Saturday May 26, 2018

Are you eating right? 10 interesting facts on food safety highlighted by WHO

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In coming times, the great majority of people will experience a food or water borne disease at some point in their lives. This highlights the importance of making sure the food we eat is not contaminated with potentially harmful bacteria, parasites, viruses, toxins and chemicals.

Here are ten interesting facts on food safety

1. Millions of people fall ill every year and many die as a result of eating unsafe food. Diarrheal diseases alone kill an estimated 1.5 million children annually, and most of these illnesses are due to contaminated drinking water.
2. Food contaminated with heavy metals or with naturally occurring toxins can also cause long-term health problems including cancer and neurological disorders.
3.  For infants, pregnant women, the sick and the elderly, the consequences of foodborne disease are usually more severe and may be fatal.
4, Today’s food supply is complex and involves a range of different stages before the food reaches the consumers. There are numerous stages at which contamination can take place.
5. Globalization of food production and trade has many stages in which it is packed and then transported to various places. This is such a complex process which prevents from finding the culprit of foodborne disease.
6. Different governmental departments and agencies,  need to collaborate and communicate with each other and engage with the civil society including consumer groups.
7. Food contamination is not just harmful to health but also to – it undermines food exports, tourism, livelihoods of food handlers and economic development, both in developed and developing countries.
8. Overuse and misuse of antimicrobials in agriculture and animal husbandry, in addition to human clinical uses, is one of the factors leading to the emergence and spread of antimicrobial resistance.
9.   Achieving food safety is a multi-sectoral effort requiring expertise from a range of different disciplines – toxicology, microbiology, parasitology, nutrition, health economics, and human and veterinary medicine.
10.People should make informed and wise food choices. They should know common food hazards and how to handle food safely, using the information provided in food labelling.

(Content: WHO)

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  • Jagpreet Kaur Sandhu

    Making note! Diet is the most essential part for healthy life, helpful article.

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Team Led by Indian-Origin Scientist Converts Plant Matter Into Chemicals

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A team led by an Indian-origin scientist from Sandia National Laboratories in California has demonstrated a new technology based on bio-engineered bacteria that can make it economically feasible to produce chemicals from renewable plant sources.
Lignin, a tough plant matter, is converted into chemicals. Pixabay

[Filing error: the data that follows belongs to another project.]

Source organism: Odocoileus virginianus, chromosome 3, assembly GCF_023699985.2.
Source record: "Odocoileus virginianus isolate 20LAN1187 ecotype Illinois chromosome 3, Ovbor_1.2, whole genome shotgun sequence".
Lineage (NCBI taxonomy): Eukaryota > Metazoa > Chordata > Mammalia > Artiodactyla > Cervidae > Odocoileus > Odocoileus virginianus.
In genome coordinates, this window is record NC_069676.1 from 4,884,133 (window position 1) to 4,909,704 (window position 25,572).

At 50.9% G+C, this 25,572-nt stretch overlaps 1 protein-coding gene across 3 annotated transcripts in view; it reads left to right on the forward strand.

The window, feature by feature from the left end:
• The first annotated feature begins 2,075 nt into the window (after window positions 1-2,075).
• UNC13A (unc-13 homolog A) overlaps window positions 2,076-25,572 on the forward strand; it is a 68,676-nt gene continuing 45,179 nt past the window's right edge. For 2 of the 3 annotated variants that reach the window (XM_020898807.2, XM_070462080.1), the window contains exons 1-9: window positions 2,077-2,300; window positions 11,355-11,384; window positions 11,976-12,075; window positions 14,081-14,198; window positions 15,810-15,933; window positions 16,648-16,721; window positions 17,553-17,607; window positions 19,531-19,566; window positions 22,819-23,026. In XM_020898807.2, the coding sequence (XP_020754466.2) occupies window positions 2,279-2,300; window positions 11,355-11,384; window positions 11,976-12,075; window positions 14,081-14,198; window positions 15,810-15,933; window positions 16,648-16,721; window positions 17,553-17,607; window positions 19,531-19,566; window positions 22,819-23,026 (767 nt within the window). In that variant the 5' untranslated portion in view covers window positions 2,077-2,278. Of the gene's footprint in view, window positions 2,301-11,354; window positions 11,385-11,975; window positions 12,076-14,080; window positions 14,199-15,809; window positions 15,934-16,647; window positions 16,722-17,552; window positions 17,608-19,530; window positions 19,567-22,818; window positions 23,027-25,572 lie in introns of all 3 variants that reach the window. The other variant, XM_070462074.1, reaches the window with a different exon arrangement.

A team led by an Indian-origin scientist from Sandia National Laboratories in California has demonstrated a new technology based on bio-engineered bacteria that can make it economically feasible to produce chemicals from renewable plant sources.

The technology converts tough plant matter, called lignin, for wider use of the energy source and making it cost competitive.

“For years, we have been researching cost-effective ways to break down lignin and convert it into valuable platform chemicals,” Sandia bioengineer Seema Singh said.

“We applied our understanding of natural lignin degraders to E. coli because that bacterium grows fast and can survive harsh industrial processes,” she added in the work published in the “Proceedings of the National Academy of Sciences of the United States of America”.

Lignin is the component of plant cell walls that gives them their incredible strength. It is brimming with energy but getting to that energy is so costly and complex that the resulting biofuel can’t compete economically with other forms of transportation energy.

A team led by an Indian-origin scientist from Sandia National Laboratories in California has demonstrated a new technology based on bio-engineered bacteria that can make it economically feasible to produce chemicals from renewable plant sources.
Scientists successfully convert plant matter into chemicals. Pixabay

Once broken down, lignin has other gifts to give in the form of valuable platform chemicals that can be converted into nylon, plastics, pharmaceuticals and other valuable products.

Singh and her team have solved three problems with turning lignin into platform chemicals: cost, toxicity and speed.

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Engineering solutions like these, which overcome toxicity and efficiency issues have the potential to make biofuel production economically viable.

“Now we can work on producing greater quantities of platform chemicals, engineering pathways to new end products, and considering microbial hosts other than E. coli,” Singh (IANS)